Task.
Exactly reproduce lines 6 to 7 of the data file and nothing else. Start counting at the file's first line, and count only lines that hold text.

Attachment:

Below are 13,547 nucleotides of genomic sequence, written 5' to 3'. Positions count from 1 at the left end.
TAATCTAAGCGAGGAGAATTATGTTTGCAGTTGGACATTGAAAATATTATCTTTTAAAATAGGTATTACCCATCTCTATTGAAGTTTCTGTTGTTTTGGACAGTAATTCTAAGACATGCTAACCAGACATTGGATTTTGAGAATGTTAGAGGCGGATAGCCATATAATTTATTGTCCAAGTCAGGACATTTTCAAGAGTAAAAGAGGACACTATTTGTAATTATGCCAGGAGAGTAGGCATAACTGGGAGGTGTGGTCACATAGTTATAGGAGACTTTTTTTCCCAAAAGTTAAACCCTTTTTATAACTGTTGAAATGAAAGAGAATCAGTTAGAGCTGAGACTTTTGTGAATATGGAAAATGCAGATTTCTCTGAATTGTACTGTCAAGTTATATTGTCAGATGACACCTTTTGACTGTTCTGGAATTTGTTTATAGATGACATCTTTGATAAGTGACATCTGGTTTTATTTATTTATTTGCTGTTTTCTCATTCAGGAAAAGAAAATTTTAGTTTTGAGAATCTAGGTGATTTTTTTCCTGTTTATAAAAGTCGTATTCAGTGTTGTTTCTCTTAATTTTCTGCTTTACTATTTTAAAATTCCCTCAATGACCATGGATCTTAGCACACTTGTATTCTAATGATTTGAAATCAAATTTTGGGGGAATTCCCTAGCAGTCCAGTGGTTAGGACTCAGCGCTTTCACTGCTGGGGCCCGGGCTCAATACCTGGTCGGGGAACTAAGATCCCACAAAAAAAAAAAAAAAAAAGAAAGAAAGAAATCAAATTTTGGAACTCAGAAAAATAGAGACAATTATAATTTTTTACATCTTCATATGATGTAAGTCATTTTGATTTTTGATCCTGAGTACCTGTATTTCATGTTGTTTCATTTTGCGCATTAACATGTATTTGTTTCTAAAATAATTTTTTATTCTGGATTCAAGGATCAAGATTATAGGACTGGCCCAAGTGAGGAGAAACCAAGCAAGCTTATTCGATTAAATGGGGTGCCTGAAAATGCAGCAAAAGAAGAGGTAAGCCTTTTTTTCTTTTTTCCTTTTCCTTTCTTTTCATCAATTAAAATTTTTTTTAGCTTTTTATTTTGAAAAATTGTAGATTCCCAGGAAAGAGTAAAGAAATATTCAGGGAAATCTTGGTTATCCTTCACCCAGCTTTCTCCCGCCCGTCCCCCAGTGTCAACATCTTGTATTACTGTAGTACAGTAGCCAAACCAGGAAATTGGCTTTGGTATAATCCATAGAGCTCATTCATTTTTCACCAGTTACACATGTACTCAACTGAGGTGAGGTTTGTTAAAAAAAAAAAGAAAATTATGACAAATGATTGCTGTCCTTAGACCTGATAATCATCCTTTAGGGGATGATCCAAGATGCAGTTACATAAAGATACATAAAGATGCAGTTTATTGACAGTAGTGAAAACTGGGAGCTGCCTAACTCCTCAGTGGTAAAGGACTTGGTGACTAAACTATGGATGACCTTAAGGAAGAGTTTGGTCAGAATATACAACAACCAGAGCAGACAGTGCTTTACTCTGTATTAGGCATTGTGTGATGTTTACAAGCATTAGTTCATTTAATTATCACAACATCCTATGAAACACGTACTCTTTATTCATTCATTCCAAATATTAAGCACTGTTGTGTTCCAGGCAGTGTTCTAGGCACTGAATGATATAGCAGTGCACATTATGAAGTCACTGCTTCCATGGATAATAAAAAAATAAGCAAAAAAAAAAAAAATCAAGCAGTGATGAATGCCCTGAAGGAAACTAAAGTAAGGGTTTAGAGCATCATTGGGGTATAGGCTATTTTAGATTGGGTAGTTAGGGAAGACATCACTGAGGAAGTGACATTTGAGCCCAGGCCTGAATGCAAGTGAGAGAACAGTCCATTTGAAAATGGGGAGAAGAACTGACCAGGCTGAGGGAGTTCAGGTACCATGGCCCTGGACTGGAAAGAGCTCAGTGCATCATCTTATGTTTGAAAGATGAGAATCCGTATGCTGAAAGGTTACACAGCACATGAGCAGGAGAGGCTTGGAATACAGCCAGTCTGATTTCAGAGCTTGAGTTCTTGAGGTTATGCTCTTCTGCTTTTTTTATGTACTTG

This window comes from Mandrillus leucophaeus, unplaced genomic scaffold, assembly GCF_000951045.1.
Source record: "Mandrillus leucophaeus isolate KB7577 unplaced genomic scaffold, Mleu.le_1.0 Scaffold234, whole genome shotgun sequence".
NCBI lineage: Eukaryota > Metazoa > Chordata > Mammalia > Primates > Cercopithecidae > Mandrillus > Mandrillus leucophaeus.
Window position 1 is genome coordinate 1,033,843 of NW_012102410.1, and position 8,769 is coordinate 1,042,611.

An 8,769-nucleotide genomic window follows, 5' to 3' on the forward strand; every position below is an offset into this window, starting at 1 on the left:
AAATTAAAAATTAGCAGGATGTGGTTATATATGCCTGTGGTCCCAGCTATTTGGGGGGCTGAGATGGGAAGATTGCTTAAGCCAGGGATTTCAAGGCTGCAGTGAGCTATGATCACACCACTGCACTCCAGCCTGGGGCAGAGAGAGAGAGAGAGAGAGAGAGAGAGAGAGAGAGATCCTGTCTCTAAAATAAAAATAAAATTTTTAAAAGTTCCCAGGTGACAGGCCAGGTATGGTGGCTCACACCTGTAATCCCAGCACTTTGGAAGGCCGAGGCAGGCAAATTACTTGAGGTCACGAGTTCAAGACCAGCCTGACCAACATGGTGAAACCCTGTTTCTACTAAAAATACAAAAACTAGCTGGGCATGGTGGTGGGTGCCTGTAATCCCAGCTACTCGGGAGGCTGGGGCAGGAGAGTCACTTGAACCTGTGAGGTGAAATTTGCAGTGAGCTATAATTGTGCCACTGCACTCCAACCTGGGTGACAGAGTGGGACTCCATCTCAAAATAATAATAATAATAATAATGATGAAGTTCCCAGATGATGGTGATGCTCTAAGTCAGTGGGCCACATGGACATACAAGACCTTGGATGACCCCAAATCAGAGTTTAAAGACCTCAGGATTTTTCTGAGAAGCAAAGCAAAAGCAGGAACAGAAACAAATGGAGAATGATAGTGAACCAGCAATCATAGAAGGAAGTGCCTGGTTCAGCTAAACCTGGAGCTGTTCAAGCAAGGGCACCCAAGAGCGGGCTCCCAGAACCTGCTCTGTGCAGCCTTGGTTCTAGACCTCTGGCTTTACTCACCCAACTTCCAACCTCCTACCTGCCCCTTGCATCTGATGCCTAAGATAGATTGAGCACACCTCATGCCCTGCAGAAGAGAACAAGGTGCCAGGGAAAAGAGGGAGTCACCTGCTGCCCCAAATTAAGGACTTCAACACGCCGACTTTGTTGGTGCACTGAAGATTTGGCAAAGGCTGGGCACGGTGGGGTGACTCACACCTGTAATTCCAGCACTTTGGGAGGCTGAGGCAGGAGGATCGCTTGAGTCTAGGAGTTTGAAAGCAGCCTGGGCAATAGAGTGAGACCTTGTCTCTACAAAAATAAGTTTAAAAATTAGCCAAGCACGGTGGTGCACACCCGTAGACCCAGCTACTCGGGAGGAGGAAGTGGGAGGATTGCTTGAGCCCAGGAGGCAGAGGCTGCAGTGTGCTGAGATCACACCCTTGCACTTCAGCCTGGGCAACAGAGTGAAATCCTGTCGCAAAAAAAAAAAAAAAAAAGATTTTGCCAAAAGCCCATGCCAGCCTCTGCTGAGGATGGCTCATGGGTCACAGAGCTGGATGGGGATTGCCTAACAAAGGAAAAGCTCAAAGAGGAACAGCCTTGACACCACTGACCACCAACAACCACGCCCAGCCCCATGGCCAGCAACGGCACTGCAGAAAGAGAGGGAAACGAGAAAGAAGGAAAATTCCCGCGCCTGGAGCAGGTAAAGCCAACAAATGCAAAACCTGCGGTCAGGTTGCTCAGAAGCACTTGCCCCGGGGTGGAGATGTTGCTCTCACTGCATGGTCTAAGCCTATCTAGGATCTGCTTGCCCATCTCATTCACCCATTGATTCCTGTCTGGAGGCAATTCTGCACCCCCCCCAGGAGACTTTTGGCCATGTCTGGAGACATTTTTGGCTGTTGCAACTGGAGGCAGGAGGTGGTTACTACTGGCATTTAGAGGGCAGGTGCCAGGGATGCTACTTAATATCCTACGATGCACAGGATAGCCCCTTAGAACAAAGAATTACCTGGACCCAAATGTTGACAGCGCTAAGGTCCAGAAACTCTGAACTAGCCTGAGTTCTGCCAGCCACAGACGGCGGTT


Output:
Window position 1 is genome coordinate 1,033,843 of NW_012102410.1, and position 8,769 is coordinate 1,042,611.

An 8,769-nucleotide genomic window follows, 5' to 3' on the forward strand; every position below is an offset into this window, starting at 1 on the left: